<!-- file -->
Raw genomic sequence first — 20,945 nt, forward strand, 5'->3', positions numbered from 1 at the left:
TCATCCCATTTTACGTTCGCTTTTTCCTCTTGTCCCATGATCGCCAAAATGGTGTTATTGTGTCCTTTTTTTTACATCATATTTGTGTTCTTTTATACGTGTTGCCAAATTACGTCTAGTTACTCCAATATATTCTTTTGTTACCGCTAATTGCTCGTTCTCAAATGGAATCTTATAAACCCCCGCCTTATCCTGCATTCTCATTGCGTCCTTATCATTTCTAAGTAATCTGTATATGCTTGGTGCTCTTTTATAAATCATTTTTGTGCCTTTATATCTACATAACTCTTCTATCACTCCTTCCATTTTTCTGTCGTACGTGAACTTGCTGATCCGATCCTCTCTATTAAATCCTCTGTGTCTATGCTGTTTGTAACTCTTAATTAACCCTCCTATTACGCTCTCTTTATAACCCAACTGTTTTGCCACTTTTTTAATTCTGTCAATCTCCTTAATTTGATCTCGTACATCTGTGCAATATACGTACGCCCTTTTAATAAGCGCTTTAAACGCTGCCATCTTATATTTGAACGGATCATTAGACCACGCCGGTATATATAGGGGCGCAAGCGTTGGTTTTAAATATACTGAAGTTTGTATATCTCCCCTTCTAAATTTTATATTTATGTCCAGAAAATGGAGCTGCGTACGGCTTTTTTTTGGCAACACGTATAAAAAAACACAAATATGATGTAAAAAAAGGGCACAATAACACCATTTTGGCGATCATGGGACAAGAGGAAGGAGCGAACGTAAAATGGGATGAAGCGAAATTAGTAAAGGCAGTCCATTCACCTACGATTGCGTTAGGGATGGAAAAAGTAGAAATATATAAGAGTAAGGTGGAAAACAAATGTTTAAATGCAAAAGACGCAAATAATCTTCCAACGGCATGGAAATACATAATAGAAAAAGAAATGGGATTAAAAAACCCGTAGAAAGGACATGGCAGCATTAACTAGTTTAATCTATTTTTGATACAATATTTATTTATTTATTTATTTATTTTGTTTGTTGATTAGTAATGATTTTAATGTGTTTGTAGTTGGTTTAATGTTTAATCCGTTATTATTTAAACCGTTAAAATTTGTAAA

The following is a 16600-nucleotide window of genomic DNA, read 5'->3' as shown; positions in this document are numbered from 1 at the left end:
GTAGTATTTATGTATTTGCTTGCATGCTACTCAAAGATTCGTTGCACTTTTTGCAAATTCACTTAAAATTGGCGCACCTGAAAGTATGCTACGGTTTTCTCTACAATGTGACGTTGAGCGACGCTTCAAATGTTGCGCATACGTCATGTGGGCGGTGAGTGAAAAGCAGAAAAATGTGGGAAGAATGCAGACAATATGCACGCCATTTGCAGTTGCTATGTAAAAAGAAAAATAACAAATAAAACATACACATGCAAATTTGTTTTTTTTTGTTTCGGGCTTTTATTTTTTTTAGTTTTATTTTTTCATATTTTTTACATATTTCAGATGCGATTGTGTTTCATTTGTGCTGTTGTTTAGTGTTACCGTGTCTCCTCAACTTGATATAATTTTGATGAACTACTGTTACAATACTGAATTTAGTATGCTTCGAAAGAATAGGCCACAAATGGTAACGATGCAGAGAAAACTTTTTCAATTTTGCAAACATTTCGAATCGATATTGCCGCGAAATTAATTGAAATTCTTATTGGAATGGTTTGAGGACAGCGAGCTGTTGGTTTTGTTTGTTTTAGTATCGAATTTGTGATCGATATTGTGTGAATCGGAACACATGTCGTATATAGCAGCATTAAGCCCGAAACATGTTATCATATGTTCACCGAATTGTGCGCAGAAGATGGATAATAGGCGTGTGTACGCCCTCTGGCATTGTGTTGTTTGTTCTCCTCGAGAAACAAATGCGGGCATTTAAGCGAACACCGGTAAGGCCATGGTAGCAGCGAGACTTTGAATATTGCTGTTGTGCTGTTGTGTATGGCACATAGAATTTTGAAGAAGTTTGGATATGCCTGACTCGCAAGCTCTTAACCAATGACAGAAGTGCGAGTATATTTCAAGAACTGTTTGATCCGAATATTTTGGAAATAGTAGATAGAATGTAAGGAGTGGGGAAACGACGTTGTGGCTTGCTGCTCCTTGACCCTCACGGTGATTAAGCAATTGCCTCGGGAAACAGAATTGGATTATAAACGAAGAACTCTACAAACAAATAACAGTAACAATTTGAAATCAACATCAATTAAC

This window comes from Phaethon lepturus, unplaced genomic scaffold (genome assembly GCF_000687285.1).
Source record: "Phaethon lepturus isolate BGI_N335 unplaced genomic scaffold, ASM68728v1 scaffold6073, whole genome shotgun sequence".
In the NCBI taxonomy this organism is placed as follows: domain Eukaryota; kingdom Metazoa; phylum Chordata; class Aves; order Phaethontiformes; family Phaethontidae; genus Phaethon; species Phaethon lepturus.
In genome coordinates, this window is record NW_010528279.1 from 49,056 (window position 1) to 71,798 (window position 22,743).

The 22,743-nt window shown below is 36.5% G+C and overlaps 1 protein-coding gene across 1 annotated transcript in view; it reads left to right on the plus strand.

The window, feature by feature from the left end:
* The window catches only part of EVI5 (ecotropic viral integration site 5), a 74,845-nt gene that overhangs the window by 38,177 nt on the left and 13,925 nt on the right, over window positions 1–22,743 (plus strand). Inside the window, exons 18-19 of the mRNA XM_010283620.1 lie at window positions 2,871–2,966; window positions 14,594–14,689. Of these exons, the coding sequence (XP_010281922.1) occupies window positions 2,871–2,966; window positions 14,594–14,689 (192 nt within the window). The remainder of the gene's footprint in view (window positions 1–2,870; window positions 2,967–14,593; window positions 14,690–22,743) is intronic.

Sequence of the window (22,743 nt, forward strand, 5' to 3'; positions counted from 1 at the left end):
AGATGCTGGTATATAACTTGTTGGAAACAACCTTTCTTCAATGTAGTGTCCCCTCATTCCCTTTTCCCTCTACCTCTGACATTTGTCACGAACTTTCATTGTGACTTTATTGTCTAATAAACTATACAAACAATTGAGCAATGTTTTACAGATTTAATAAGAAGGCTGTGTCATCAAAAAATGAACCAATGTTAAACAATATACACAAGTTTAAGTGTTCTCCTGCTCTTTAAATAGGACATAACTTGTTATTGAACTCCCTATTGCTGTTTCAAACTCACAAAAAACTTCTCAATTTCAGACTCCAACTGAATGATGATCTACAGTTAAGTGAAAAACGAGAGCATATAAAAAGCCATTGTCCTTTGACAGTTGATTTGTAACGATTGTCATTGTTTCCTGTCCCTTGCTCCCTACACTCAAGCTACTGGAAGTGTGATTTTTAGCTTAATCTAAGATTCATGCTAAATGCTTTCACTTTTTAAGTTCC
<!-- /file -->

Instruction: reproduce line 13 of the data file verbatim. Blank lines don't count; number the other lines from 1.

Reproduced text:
AGATGCTGGTATATAACTTGTTGGAAACAACCTTTCTTCAATGTAGTGTCCCCTCATTCCCTTTTCCCTCTACCTCTGACATTTGTCACGAACTTTCATTGTGACTTTATTGTCTAATAAACTATACAAACAATTGAGCAATGTTTTACAGATTTAATAAGAAGGCTGTGTCATCAAAAAATGAACCAATGTTAAACAATATACACAAGTTTAAGTGTTCTCCTGCTCTTTAAATAGGACATAACTTGTTATTGAACTCCCTATTGCTGTTTCAAACTCACAAAAAACTTCTCAATTTCAGACTCCAACTGAATGATGATCTACAGTTAAGTGAAAAACGAGAGCATATAAAAAGCCATTGTCCTTTGACAGTTGATTTGTAACGATTGTCATTGTTTCCTGTCCCTTGCTCCCTACACTCAAGCTACTGGAAGTGTGATTTTTAGCTTAATCTAAGATTCATGCTAAATGCTTTCACTTTTTAAGTTCC